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Tamil Nadu on Naxal map?

Police say not yet, efforts to recruit villagers have come to naught

Written by JAYA MENON | Chennai |
July 18, 2007 12:56:28 am

One morning last June, Subramani and wife Pushpa went on their usual trek up Murugamalai, a bald hillock just outside their village in Kakkanji Nagar, close to Theni, to collect firewood. They saw a bundle covered with plastic and dhoti on the slope, and raised an alarm fearing it to be a dead body.

By evening, when a group of men armed with sickles and wooden clubs arrived at the hill, they found three persons guarding the bundle, claiming to be students on a hike. They said the bundle contained ration for their trek. But when the suspicious villagers uncovered it, they discovered a neat pile of guns, grenades and cartridges.

The villagers tied up the three, one of whom hailed from nearby E Pudukkottai village, and informed the Theni police. The men confessed they were members of the CPI (Maoists) and pleaded with the villagers to either kill them or let them escape. Villagers also learnt that seven others, including V Sundaramurthy, who was later nabbed, and Kalidas, key Maoist leaders, attempting to revive Maoism in Tamil Nadu, had escaped.

The June 26 incident sent panic waves across the state administration, which until now believed that any significant Naxalite movement in Tamil Nadu had been quelled. A worried Government pulled ADGP K Vijayakumar, the former STF chief popular for heading the operation that killed Veerappan, from an inconsequential post, and handed him the brief to flush out Maoists hiding in the state’s forests.

Six special police teams were formed to comb the forest ranges in Chennai, Madurai, Salem, Coimbatore, Dharmapuri and Krishnagiri where it was believed that the Maoists were hiding. “Seven persons are still absconding. We believe there is only a handful of these men, who now call themselves CPI (Maoists), fashioning themselves after the Naxalites of Andhra Pradesh,” said Q branch sources.

“If you take a look at the guns, you can see that many of them are rusted and not in operational condition. The arms were meant only for imparting training and not for operations,” pointed out Theni SP R Sudhakar.

‘Q’ branch sources dismissed reports that arms were being sourced from Karnataka to Tamil Nadu by Andhra Pradesh Maoists. “The group involved in reviving the movement is so small. Moreover, they are far from even recruiting to start any major operation,” said an officer.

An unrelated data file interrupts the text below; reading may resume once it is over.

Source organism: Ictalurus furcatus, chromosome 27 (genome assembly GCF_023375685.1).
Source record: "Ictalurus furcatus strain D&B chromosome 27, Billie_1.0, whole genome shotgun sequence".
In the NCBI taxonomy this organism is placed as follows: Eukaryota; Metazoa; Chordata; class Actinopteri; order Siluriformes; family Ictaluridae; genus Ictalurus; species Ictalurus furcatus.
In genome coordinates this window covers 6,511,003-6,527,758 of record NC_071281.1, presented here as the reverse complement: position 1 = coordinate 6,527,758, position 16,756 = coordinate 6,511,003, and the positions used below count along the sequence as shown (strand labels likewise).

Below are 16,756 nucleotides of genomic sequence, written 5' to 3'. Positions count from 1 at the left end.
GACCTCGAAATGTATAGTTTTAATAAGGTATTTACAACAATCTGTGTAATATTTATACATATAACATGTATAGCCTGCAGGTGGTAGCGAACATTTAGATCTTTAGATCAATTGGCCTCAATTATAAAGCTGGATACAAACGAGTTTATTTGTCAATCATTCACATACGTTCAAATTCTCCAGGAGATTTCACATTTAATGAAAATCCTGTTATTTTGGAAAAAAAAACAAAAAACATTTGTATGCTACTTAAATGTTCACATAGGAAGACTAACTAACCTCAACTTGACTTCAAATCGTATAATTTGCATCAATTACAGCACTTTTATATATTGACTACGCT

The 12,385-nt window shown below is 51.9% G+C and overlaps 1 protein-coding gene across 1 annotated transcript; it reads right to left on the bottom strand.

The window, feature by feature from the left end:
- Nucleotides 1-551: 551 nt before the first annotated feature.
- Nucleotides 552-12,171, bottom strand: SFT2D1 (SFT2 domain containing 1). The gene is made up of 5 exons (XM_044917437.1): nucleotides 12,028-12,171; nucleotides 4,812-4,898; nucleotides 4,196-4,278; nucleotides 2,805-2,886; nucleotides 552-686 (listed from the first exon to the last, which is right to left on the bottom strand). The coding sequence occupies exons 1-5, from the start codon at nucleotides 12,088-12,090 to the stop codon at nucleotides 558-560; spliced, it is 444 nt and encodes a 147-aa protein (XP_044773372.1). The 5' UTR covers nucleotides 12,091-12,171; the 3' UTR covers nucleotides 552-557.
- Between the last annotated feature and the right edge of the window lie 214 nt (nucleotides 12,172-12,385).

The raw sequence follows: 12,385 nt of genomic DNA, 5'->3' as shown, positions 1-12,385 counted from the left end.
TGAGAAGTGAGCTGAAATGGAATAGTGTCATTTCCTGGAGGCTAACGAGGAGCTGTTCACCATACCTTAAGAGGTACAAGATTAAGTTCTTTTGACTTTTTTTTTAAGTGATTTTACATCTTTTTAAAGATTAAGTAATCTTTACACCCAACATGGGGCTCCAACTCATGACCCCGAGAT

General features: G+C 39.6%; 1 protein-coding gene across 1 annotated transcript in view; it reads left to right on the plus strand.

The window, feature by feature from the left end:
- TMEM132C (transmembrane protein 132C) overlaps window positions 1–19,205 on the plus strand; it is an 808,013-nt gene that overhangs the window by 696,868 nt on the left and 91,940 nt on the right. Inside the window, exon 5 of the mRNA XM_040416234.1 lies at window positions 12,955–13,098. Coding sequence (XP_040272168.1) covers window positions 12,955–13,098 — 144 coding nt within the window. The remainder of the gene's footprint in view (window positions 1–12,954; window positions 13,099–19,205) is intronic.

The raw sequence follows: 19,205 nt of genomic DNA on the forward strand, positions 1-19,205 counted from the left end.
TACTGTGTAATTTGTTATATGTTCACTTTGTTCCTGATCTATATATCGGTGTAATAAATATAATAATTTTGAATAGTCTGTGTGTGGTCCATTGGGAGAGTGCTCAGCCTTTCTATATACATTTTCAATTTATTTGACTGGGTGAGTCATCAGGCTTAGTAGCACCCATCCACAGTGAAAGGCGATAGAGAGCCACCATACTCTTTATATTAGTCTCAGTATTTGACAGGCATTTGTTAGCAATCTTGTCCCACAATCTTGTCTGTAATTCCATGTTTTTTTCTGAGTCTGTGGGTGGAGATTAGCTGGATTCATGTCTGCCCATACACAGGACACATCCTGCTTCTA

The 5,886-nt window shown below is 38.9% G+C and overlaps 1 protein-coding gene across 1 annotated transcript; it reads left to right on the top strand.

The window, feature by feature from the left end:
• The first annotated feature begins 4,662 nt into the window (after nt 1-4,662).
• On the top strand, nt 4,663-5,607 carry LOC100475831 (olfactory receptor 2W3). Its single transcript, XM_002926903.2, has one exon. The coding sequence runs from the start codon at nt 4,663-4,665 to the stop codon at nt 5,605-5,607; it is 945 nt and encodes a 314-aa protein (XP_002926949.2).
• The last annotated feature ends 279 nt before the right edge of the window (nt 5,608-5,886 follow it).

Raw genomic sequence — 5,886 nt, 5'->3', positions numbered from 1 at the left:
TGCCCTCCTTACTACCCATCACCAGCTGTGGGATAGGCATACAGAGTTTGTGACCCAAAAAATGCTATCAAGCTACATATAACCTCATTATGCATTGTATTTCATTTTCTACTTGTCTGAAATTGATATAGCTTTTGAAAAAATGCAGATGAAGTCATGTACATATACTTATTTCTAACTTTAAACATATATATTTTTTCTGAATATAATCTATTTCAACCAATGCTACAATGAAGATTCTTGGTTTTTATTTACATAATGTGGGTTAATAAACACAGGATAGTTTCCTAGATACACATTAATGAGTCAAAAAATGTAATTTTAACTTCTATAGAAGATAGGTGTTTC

Meanwhile, police have intensified their hunt for one Kalidas, said to be the key person behind the renewed attempt to recruit villagers and impart training. Kalidas has been on the run since the November 2002 Uthangarai operation and has seven cases against him including a case under TADA, and two attempt to murder cases. Police are also on the look out for Chandra, wife of Sundaramoorthy, who was nabbed in a house in Tiruppur near Coimbatore last week.

The last Naxalite incident in the state had taken place way back in November 2002 when following a tip-off from villagers, the ‘Q’ branch swooped down on a group of about 35 youths, including six women, claiming to be members of the Radical Youth League, being trained in guerrilla warfare in the dense mangroves of Jalajothipatty, about 30 km from Dharmapuri. Operation Uthangarai (a village close to Jalajothipatty) lasted about a week and the police nabbed 28 members. One person, Parthipan alias Shiva, was killed in the operation.

“The modus operandi of the Maoists is simple. Villagers gullible enough to join the group are made accomplices in incidents of dacoity and murder. They then go underground and have little option but join the Maoists,” said a senior police officer, part of the present anti-Maoist operation. “We believe the handful of active Maoists were in the process of recruiting villagers and have not been very successful,” said the senior officer.

But, back in E Pudukkottai, it is a different story. S Bhaskaran, a senior DMK functionary in the village, whose wife Latha is a panchayat president, pointed out that Velmurugan, a law student, and one of those nabbed by the villagers in Murugamalai and hailing from E Pudukkottai, had successfully formed a committee and roped in about 50 village youths as members. But before he could initiate them into the movement, Velmurugan was caught.

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